Film-Forward Review: [THE BATTLE OF ALGIERS]

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Directed by: Gillo Pontecorvo.
Produced by: Saadi Yacef.
Written by: Gillo Pontecorvo & Franco Solinas, based on an idea by Saadi Yacef.
Director of Photography: Marcello Gatti.
Edited by: Mario Morra & Mario Serandrei.
Music by: Ennio Morricone.
Released by: Criterion Collection.
Language: French/Arabic with English subtitles.
Country of Origin: Italy/Algeria. 125 min. Not Rated.
With: Brahim Haggiag, Jean Martin, Saadi Yacef & Samia Kerbash.

DVD Features: "Gillo Pontecorvo: The Dictatorship of Truth" (37 min., 1992). "Marxist Poetry" (51 min. 2004): Making-of documentry. "Five Directors" (17 min., 2004): Spike Lee, Mira Nair, Julian Schnabel, Steven Soderbergh & Oliver Stone on the film's importance. Remembering History (69 min., 2004): reconstructs the battle of Algerian independence. "États d'armes" (28 min., 2002): documentary excerpt on the use of torture and execution. "The Battle of Algiers: A Case Study" (25 min., 2004): Richard A. Clarke & Michael A. Sheehan discuss the film's relevance with Christopher E. Isham of ABC News. Gillo Pontecorvo's Return to Algiers (58 min., 1992). Booklet (56 pages) featuring excerpts from Saadi Yacef's original account of his arrest, an excerpt from the screenplay, an interview with co-writer Franco Solinas, a new essay by film scholar Peter Matthews & bio sketches on key figures in the French-Algerian War.

The Battle of Algiers attempts to do what few war films either can't, won't, or don't know how to do. It illuminates both sides of the battle, creating in its wake an idea of war not as the strengthening of Man, but as his destruction. The film focuses on Algeria's response to its colonization by France. Oppression reaches its boiling point as the people of Algeria redefine guerrilla warfare in their strive for independence. Director Gillo Pontecorvo’s landmark film works in great part because it was shot on location only two years after the end of the actual conflict. There are explosions and crowd scenes that simply put today’s computer generation special effects to shame. Acknowledgment should also be made of Ennio Morricone's faultless score. His subtle dramatizing of the "battlefield" makes Pontecorvo's achievement all the more gratifying.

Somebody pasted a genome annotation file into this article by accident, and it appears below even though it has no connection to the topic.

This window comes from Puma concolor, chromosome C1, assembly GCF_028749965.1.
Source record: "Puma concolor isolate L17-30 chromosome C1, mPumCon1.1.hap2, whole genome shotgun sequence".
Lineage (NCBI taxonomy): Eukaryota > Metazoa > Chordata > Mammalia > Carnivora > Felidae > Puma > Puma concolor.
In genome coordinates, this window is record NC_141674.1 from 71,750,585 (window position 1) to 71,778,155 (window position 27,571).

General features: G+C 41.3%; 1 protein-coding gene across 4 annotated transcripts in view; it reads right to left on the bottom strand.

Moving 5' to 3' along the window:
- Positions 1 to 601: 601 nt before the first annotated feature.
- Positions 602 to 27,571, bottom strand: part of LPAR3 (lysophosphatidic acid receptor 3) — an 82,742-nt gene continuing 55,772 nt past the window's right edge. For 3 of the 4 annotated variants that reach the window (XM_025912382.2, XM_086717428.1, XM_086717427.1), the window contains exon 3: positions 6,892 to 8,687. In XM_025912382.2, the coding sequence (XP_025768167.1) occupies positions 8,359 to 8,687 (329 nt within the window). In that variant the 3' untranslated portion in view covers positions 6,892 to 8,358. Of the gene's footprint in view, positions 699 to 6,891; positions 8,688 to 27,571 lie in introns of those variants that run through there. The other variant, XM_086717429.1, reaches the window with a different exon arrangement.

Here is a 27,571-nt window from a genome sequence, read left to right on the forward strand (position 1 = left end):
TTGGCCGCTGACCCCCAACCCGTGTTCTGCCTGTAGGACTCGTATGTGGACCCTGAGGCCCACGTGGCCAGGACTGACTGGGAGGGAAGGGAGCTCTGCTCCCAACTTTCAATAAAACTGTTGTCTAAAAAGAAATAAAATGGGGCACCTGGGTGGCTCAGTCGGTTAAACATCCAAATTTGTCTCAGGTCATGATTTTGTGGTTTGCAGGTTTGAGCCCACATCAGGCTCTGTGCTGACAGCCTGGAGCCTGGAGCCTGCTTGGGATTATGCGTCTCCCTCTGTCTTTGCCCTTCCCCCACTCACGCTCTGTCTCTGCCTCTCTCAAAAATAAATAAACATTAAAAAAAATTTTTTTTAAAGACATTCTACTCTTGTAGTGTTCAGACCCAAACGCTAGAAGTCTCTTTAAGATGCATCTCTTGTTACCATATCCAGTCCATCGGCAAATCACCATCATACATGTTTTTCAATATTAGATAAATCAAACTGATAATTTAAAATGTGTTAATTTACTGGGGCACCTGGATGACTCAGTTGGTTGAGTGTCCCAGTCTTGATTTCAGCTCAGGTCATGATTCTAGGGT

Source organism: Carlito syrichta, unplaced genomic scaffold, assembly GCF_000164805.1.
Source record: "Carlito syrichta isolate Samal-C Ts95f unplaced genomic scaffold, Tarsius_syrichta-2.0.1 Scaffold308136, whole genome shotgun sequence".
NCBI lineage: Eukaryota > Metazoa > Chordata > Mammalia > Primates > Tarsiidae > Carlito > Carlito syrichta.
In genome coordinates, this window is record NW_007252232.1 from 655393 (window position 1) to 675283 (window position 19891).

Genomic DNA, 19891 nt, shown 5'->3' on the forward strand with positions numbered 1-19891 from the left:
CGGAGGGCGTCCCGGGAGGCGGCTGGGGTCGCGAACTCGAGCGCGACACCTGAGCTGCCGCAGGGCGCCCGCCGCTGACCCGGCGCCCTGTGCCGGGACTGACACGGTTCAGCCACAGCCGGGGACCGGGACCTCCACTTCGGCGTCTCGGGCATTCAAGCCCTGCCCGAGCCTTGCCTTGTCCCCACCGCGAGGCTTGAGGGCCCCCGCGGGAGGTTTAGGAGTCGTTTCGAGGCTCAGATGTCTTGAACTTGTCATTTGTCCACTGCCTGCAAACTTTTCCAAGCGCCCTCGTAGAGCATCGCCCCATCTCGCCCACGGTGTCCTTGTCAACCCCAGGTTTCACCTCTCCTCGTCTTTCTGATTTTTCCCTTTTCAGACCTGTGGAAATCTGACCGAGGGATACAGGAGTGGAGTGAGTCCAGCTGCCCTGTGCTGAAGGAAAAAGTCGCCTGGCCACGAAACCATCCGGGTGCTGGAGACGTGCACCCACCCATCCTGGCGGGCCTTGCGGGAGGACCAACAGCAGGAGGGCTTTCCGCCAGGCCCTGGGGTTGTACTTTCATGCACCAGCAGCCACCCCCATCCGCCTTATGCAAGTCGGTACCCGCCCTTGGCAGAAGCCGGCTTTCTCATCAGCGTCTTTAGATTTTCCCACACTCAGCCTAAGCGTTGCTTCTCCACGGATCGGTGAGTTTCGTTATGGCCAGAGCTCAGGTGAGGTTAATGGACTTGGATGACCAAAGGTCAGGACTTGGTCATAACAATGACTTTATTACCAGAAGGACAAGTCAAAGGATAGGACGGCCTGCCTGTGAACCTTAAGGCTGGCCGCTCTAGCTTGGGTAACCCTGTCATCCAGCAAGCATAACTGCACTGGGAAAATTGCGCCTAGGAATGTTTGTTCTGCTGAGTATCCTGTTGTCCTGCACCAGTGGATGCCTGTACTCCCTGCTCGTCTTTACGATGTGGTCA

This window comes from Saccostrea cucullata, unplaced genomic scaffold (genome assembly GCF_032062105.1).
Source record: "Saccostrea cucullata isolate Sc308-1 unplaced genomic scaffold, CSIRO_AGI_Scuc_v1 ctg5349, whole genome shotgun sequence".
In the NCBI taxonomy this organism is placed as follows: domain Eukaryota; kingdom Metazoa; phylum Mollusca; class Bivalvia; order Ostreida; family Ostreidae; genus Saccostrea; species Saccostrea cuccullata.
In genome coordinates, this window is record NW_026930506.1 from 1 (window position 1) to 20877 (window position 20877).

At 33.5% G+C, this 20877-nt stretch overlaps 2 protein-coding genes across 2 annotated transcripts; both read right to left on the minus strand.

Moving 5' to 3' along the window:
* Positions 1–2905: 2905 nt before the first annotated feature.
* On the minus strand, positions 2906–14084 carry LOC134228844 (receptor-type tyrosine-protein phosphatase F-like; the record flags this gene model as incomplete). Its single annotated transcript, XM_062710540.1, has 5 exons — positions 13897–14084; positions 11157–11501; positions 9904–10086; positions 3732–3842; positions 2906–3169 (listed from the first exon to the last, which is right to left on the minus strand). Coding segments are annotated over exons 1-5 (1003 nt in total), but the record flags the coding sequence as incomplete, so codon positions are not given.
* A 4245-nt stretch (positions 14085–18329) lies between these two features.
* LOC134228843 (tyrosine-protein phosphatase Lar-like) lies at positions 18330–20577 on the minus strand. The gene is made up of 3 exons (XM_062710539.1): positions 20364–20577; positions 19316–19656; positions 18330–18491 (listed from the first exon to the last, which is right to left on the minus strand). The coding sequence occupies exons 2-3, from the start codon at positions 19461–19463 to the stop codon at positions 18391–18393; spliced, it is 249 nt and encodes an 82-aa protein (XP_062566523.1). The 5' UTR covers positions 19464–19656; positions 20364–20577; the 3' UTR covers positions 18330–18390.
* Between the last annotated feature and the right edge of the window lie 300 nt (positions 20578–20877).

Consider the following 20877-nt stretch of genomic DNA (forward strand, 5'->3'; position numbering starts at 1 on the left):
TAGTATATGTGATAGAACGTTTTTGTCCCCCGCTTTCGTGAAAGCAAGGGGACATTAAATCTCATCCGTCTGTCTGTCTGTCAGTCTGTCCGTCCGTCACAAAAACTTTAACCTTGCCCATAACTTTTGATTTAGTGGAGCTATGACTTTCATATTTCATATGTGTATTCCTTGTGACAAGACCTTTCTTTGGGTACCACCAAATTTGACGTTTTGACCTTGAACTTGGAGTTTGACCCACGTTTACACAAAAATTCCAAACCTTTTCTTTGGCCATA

DVD Extras: All of the extras here are informative. Gillo Pontecorvo: The Dictatorship of Truth focuses on the upbringing of the director, tracing his life from a communist resistance fighter in Fascist Italy to his present career as a director of TV commercials. The piece explores why he hasn’t made a film in over 20 years. A series of interviews with current directors discuss the influence of Battle on their own work. Mira Nair declares that it is “the only film in the world I wish I directed.” Remembering History intricately details the conflict between France and Algeria with interviews ranging from surviving soldiers to Saadi Yacef, head of the National Liberation Front, the FLN. In the provocative “Case Study,” former terrorist czar Richard A. Clark declares that the methods used by the FLN were terroristic, but so was the reaction of France. Both he and Michael A. Sheehan, former State Department coordinator for counterterrorism, dissect the use of torture during the war, making the film overtly relevant today. The fascinating "États d'armes" charts the escalating violence in the conflict. And although it suffers from cheesy production values and a bit of scaremongering concerning the rise of Islam, “Return to Algiers” sheds light on the development of Algeria as a nation since gaining its independence. Michael Belkewitch
January 13, 2005



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